"Remember: The race goes not to the strong, nor swift, nor more intelligent but to the less stupid"

Chapter 10

Ripping PR Yarns: Microsoft
and NetScape

The Book
Building the Perfect Bill

Three major components have gone into the building of Bill Gates’ public persona: dress, demeanor and financial humility. In terms of his personal appearance, inordinate amounts of ink have been dedicated to Bill Gates’ clothing and personal appearance. He wears glasses, not contacts. His sweaters are usually described as tattered and worn. His hair is often a “rats nest” and usually untidy. It used to be widely reported he doesn’t bathe often enough (but his wife took care of that). He tends to fidget when his picture is taken. He wears lots of jeans and worn khakis. He almost never used to wear a suit and looks a bit uncomfortable when he does. (And you never saw in him those annoying Master-of-the-Universe-80’s-style suspenders.) And that’s a smart thing, because people always tend to distrust a man in an Armani suit with a yellow tie, red suspenders, helmet hair and perfect nails.

Of course, as the years have passed, we’ve learned Bill has changed. Dandruff, wild hair and greasy clothing have given way to more reasonable coiffures, better clothing and even sometimes a suit if conditions demand it (like testifying in federal court during the penalty phase of an anti-trust case). The ugly geekling has undergone a transformation into a mature-elder-statesman-of-technology swan. It’s a story with a nice arc. People respond to it.

Then there’s Gates’ demeanor. Over the course of his career he has always avoided talking about or criticizing other companies and people (in public). There have been lapses, but not many. Gates has never indulged in such Sturm und Drang pronouncements as Larry Ellison’s infamous “It’s not enough we (Oracle) win, everyone else must lose.”

Gates is at his best when he’s talking about the impact of computing on the future and its potential to enrich us all. He’s not a good public speaker by conventional measures. His voice tends to be thin and reedy, though he is a disciplined presenter and always covers his main talking points. But Gates is a passionate speaker, one who believes in what he says, and this quality overcomes most of his technical deficiencies.

He wrote a book of Deep Thoughts about the future of technology, The Road Ahead. It’s not a very good book, but people are OK with that. Richest man in the world, smart little geek and talented writer might just be a little too much to bear. And the book is just bad enough to convince people that Gates really tried to write it himself and didn’t hire some slick ghost writer to churn out more corporate propaganda. Gates wrote his own propaganda and he believes it. People like sincerity combined with the right dash of self-effacing ineptitude.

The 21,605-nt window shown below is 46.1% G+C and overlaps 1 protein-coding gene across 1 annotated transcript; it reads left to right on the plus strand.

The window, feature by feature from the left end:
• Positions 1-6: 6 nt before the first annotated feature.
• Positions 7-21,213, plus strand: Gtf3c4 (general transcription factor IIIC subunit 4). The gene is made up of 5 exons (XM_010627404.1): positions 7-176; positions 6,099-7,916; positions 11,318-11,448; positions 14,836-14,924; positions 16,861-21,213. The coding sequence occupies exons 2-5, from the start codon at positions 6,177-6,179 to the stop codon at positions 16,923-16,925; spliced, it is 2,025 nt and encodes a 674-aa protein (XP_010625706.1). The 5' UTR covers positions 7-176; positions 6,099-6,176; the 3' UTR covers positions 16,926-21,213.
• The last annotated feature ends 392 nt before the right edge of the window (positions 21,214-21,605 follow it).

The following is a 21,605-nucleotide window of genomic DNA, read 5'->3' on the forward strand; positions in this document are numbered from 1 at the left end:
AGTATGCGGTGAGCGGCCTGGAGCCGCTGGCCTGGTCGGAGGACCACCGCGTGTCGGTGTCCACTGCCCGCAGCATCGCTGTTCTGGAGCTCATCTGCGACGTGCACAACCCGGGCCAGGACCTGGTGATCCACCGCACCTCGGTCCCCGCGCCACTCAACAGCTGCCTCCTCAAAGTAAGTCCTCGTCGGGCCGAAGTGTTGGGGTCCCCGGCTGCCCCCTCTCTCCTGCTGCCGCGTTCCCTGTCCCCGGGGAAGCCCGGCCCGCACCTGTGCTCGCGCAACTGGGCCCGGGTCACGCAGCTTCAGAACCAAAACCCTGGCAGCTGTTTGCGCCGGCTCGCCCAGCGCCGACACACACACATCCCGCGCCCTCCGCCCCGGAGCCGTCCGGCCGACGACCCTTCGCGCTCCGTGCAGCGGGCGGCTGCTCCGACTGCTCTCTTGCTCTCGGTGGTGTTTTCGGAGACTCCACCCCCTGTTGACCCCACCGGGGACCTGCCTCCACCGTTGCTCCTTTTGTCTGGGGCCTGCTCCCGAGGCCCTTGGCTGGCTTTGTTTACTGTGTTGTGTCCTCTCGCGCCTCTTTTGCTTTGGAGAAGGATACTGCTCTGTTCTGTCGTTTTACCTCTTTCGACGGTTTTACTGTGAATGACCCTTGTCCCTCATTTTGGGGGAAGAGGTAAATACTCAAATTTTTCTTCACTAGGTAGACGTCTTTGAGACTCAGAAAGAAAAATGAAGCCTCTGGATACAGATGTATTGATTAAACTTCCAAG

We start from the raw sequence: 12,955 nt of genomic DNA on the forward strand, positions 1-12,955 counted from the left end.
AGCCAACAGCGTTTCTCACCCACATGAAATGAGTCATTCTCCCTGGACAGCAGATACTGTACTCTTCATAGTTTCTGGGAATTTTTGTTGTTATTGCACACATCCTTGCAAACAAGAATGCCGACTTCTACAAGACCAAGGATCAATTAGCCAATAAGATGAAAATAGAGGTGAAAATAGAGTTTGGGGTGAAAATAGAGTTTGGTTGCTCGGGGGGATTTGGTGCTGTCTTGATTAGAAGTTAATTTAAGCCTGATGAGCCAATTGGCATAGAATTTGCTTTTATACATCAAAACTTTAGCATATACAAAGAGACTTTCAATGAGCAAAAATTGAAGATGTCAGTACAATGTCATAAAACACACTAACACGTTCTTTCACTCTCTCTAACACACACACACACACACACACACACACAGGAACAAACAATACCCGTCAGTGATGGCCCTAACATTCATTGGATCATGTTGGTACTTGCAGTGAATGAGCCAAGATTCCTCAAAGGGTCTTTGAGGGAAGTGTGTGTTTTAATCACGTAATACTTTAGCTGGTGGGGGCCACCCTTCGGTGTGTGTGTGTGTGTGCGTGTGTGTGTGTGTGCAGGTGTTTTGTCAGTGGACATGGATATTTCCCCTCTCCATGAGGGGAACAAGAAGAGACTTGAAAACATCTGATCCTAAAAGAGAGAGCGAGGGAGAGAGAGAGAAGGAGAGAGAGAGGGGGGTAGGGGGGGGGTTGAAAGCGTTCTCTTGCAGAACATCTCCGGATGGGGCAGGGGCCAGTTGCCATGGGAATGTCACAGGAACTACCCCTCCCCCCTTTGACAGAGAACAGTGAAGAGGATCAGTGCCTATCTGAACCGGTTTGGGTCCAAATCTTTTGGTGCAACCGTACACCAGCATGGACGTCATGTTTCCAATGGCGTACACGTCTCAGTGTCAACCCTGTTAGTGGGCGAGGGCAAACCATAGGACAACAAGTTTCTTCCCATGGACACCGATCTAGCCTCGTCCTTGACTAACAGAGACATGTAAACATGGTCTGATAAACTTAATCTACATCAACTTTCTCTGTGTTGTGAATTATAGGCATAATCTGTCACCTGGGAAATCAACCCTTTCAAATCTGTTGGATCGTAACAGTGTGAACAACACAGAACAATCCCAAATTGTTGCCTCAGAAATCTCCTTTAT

Finally, there is the matter of money. It’s hard to ignore the fact that Bill Gates is the wealthiest man who has ever lived. But that doesn’t mean you need to talk about it and Bill Gates never does. Over the years Gates has acted like all this money just…happened. And Gates has done conventional humble millionaire things like take coach flights instead of riding first class (and of course let everyone know it). He owns tons of stock but his executive compensation is moderate by current corporate standards. Americans like that. A dash of Uriah Heep and ‘umbleness goes a long way in creating a pleasing corporate persona.

Gates’ personal rectitude has also helped reinforce his image. He didn’t buy a yacht or sponsor one (always a bad PR move). Unlike Larry Ellison, who tried to buy a Russian Mig 29, he’s made no attempt to buy any discarded military ordinance. He did buy a jet or two but doesn’t talk about it. He does like fast cars but what American boy doesn’t? There have been no multiple succession of Mrs. Gates; just the one with whom he’s had three children. No discarded starlets and semi-famous personalities dishing dirt to the tabloids. Before her tragic early death from cancer, Gates called his mother every week.

He did spend a lot on his house ($50 million) but Microsoft PR spent a lot of time positioning Gates’ Xanadu as both a giant geek toy and multimedia laboratory. Those built-in electronic wall displays that can be programmed to project an endless variety of artistic images, you know. A bit of a stretch, but given Bill’s past history they got away with it. And the man does have three kids. That’s a big family in today’s world and you need a big house. Prodded by Mrs. Gates, he has caught on to the charity game and the noblesse oblige expected from the very rich. The Bill and Melinda Gates Foundation has subsequently given away hundreds of millions of well-publicized dollars. All the bases have been covered.

And Bill has also shared the wealth! No Enron-type scandals here, no poor bedraggled corporate drones deprived of their retirement funds and stock options earned from the exhausting task of depriving the state of California of power. Not only has Microsoft created more millionaires than any company in history (current estimates peg the number at about 12 thousand), it has created more billionaires: Gates, co-founder Paul Allen, Steve Ballmer and Scott Oki. And Microsoft the company also gives away millions of dollars of stuff, mostly Microsoft software, valued at full retail price. (Normally, industry marketers call this “building an installed base” and no one pays full retail but the stuff is free.)...

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